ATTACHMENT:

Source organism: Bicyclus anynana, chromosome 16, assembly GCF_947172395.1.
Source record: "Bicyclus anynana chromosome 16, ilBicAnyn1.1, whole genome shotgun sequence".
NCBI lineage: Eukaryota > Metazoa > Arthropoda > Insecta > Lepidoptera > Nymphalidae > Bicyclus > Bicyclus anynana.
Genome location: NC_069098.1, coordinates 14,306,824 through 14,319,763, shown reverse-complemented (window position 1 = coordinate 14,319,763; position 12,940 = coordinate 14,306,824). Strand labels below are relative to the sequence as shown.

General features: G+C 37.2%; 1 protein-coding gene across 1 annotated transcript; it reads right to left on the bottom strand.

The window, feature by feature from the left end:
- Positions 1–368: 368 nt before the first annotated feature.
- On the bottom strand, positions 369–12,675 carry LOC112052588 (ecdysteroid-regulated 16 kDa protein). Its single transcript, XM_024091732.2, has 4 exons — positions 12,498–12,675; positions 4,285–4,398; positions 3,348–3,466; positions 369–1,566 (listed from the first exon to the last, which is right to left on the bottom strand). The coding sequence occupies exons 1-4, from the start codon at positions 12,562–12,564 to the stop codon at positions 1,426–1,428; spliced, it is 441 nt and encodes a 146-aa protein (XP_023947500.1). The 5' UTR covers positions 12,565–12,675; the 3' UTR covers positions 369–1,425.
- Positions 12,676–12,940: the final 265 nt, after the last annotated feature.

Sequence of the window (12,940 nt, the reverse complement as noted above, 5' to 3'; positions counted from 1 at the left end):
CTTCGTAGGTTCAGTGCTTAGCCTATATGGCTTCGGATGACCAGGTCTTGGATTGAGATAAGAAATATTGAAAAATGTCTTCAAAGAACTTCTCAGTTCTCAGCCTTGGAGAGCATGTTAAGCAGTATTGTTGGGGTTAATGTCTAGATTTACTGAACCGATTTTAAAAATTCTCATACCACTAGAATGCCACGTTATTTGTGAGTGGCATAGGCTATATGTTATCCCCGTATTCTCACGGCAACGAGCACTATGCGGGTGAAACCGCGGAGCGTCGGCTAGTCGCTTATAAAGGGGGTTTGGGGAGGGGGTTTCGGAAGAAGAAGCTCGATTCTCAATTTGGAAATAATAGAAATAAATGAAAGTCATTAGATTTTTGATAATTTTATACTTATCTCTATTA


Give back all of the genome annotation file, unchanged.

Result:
Source organism: Bicyclus anynana, chromosome 16, assembly GCF_947172395.1.
Source record: "Bicyclus anynana chromosome 16, ilBicAnyn1.1, whole genome shotgun sequence".
NCBI lineage: Eukaryota > Metazoa > Arthropoda > Insecta > Lepidoptera > Nymphalidae > Bicyclus > Bicyclus anynana.
Genome location: NC_069098.1, coordinates 14,306,824 through 14,319,763, shown reverse-complemented (window position 1 = coordinate 14,319,763; position 12,940 = coordinate 14,306,824). Strand labels below are relative to the sequence as shown.

General features: G+C 37.2%; 1 protein-coding gene across 1 annotated transcript; it reads right to left on the bottom strand.

The window, feature by feature from the left end:
- Positions 1–368: 368 nt before the first annotated feature.
- On the bottom strand, positions 369–12,675 carry LOC112052588 (ecdysteroid-regulated 16 kDa protein). Its single transcript, XM_024091732.2, has 4 exons — positions 12,498–12,675; positions 4,285–4,398; positions 3,348–3,466; positions 369–1,566 (listed from the first exon to the last, which is right to left on the bottom strand). The coding sequence occupies exons 1-4, from the start codon at positions 12,562–12,564 to the stop codon at positions 1,426–1,428; spliced, it is 441 nt and encodes a 146-aa protein (XP_023947500.1). The 5' UTR covers positions 12,565–12,675; the 3' UTR covers positions 369–1,425.
- Positions 12,676–12,940: the final 265 nt, after the last annotated feature.

Sequence of the window (12,940 nt, the reverse complement as noted above, 5' to 3'; positions counted from 1 at the left end):
CTTCGTAGGTTCAGTGCTTAGCCTATATGGCTTCGGATGACCAGGTCTTGGATTGAGATAAGAAATATTGAAAAATGTCTTCAAAGAACTTCTCAGTTCTCAGCCTTGGAGAGCATGTTAAGCAGTATTGTTGGGGTTAATGTCTAGATTTACTGAACCGATTTTAAAAATTCTCATACCACTAGAATGCCACGTTATTTGTGAGTGGCATAGGCTATATGTTATCCCCGTATTCTCACGGCAACGAGCACTATGCGGGTGAAACCGCGGAGCGTCGGCTAGTCGCTTATAAAGGGGGTTTGGGGAGGGGGTTTCGGAAGAAGAAGCTCGATTCTCAATTTGGAAATAATAGAAATAAATGAAAGTCATTAGATTTTTGATAATTTTATACTTATCTCTATTA